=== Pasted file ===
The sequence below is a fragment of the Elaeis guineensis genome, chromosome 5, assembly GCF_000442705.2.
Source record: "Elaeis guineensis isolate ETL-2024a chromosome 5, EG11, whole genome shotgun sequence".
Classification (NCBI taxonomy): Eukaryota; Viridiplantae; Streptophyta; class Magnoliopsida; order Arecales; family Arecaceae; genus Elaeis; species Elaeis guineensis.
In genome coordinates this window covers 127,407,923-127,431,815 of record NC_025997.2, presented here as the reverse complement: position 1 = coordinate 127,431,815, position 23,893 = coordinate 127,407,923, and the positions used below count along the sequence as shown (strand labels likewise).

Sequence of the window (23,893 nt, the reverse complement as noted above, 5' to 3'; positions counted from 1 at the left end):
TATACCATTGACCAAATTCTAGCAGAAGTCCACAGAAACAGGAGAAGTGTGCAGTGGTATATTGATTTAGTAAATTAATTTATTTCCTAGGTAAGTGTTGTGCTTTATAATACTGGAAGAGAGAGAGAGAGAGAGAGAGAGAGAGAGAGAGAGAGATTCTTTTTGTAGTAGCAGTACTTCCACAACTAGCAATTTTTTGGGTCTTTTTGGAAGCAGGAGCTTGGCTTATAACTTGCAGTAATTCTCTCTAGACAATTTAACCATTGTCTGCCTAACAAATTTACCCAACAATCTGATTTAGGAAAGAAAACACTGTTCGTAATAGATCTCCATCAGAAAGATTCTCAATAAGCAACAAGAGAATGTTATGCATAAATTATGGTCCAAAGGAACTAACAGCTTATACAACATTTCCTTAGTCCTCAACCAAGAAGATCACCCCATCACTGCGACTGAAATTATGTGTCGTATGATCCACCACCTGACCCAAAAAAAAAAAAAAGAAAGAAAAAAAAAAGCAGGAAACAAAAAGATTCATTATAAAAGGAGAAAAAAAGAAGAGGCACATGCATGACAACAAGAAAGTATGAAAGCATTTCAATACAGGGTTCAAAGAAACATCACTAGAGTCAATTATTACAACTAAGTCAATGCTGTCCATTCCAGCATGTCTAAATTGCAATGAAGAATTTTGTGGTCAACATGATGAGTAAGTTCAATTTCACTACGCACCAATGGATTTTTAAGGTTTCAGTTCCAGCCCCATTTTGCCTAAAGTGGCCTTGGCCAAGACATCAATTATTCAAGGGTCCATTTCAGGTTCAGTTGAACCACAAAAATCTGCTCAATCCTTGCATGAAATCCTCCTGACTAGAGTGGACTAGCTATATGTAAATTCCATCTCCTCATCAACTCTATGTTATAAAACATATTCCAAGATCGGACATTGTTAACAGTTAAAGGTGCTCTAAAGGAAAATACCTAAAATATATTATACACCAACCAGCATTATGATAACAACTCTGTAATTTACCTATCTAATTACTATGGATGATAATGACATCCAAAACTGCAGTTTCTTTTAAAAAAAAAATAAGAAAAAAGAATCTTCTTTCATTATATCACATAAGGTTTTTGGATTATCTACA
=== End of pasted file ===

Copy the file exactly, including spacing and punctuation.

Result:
The sequence below is a fragment of the Elaeis guineensis genome, chromosome 5, assembly GCF_000442705.2.
Source record: "Elaeis guineensis isolate ETL-2024a chromosome 5, EG11, whole genome shotgun sequence".
Classification (NCBI taxonomy): Eukaryota; Viridiplantae; Streptophyta; class Magnoliopsida; order Arecales; family Arecaceae; genus Elaeis; species Elaeis guineensis.
In genome coordinates this window covers 127,407,923-127,431,815 of record NC_025997.2, presented here as the reverse complement: position 1 = coordinate 127,431,815, position 23,893 = coordinate 127,407,923, and the positions used below count along the sequence as shown (strand labels likewise).

Sequence of the window (23,893 nt, the reverse complement as noted above, 5' to 3'; positions counted from 1 at the left end):
TATACCATTGACCAAATTCTAGCAGAAGTCCACAGAAACAGGAGAAGTGTGCAGTGGTATATTGATTTAGTAAATTAATTTATTTCCTAGGTAAGTGTTGTGCTTTATAATACTGGAAGAGAGAGAGAGAGAGAGAGAGAGAGAGAGAGAGAGAGATTCTTTTTGTAGTAGCAGTACTTCCACAACTAGCAATTTTTTGGGTCTTTTTGGAAGCAGGAGCTTGGCTTATAACTTGCAGTAATTCTCTCTAGACAATTTAACCATTGTCTGCCTAACAAATTTACCCAACAATCTGATTTAGGAAAGAAAACACTGTTCGTAATAGATCTCCATCAGAAAGATTCTCAATAAGCAACAAGAGAATGTTATGCATAAATTATGGTCCAAAGGAACTAACAGCTTATACAACATTTCCTTAGTCCTCAACCAAGAAGATCACCCCATCACTGCGACTGAAATTATGTGTCGTATGATCCACCACCTGACCCAAAAAAAAAAAAAAGAAAGAAAAAAAAAAGCAGGAAACAAAAAGATTCATTATAAAAGGAGAAAAAAAGAAGAGGCACATGCATGACAACAAGAAAGTATGAAAGCATTTCAATACAGGGTTCAAAGAAACATCACTAGAGTCAATTATTACAACTAAGTCAATGCTGTCCATTCCAGCATGTCTAAATTGCAATGAAGAATTTTGTGGTCAACATGATGAGTAAGTTCAATTTCACTACGCACCAATGGATTTTTAAGGTTTCAGTTCCAGCCCCATTTTGCCTAAAGTGGCCTTGGCCAAGACATCAATTATTCAAGGGTCCATTTCAGGTTCAGTTGAACCACAAAAATCTGCTCAATCCTTGCATGAAATCCTCCTGACTAGAGTGGACTAGCTATATGTAAATTCCATCTCCTCATCAACTCTATGTTATAAAACATATTCCAAGATCGGACATTGTTAACAGTTAAAGGTGCTCTAAAGGAAAATACCTAAAATATATTATACACCAACCAGCATTATGATAACAACTCTGTAATTTACCTATCTAATTACTATGGATGATAATGACATCCAAAACTGCAGTTTCTTTTAAAAAAAAAATAAGAAAAAAGAATCTTCTTTCATTATATCACATAAGGTTTTTGGATTATCTACA